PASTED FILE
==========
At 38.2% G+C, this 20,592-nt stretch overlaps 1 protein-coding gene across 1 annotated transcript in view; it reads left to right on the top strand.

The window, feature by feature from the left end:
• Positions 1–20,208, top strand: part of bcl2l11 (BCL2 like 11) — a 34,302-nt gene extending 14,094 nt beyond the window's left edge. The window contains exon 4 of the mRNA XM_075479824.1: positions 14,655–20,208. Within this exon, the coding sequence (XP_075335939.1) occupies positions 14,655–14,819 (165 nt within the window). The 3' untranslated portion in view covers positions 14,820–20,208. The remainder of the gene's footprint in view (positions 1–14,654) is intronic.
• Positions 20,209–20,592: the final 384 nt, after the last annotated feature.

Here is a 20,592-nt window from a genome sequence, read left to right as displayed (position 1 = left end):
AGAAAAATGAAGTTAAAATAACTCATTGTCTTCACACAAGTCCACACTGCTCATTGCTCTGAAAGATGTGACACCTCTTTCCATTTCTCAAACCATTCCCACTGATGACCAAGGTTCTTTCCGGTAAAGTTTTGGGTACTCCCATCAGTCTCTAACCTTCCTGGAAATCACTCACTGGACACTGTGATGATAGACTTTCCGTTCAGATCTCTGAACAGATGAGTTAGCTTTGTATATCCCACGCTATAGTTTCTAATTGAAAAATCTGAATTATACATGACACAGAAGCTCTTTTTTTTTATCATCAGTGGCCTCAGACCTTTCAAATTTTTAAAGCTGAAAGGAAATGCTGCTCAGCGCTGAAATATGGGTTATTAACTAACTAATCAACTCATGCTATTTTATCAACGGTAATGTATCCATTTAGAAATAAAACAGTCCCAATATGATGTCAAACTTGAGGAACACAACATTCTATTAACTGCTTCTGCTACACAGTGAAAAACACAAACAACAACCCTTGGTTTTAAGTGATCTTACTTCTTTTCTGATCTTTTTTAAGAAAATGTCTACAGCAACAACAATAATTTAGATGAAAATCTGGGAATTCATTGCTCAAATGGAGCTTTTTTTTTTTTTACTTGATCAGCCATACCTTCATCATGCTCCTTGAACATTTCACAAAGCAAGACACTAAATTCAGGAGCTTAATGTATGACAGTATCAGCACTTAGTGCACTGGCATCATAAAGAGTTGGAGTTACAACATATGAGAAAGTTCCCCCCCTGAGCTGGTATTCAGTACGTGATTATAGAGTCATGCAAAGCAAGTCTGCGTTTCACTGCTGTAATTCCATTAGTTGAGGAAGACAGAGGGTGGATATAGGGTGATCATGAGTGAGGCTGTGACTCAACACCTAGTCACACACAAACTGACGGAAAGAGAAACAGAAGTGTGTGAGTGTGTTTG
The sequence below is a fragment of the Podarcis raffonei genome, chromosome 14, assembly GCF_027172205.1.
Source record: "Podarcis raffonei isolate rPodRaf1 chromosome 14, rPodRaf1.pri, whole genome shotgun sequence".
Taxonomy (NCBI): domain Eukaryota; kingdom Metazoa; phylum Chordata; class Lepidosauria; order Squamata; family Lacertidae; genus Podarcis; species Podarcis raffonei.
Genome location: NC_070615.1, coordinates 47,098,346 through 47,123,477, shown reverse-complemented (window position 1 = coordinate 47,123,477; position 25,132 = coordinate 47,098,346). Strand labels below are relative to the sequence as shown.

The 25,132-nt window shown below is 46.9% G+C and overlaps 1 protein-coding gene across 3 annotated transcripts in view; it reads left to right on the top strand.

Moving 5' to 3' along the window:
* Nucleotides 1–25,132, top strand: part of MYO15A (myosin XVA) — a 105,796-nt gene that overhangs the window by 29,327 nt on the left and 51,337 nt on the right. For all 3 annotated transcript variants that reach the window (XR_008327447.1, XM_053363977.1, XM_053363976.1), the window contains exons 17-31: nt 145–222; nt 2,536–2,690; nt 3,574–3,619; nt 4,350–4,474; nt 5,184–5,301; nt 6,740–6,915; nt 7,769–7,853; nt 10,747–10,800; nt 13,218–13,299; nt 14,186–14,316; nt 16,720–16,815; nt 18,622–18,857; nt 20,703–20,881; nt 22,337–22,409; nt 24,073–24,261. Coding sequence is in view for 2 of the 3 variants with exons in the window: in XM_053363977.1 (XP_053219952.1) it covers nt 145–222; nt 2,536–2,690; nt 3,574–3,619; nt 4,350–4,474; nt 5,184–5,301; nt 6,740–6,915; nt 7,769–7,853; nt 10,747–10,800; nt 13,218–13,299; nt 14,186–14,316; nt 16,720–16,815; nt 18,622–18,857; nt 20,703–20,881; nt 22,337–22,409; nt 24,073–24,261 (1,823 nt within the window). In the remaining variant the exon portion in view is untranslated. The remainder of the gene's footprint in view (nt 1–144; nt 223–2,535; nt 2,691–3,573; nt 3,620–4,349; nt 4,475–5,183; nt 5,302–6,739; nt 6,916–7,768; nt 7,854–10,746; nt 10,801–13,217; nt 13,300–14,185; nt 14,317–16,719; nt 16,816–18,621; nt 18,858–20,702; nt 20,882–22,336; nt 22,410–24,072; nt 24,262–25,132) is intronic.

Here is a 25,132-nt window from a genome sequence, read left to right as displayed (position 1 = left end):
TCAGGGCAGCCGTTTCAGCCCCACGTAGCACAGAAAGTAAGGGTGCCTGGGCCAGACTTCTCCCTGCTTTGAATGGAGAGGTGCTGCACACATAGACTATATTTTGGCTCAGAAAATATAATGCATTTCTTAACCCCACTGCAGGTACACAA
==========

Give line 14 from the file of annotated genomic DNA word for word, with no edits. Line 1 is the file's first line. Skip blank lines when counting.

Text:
Here is a 25,132-nt window from a genome sequence, read left to right as displayed (position 1 = left end):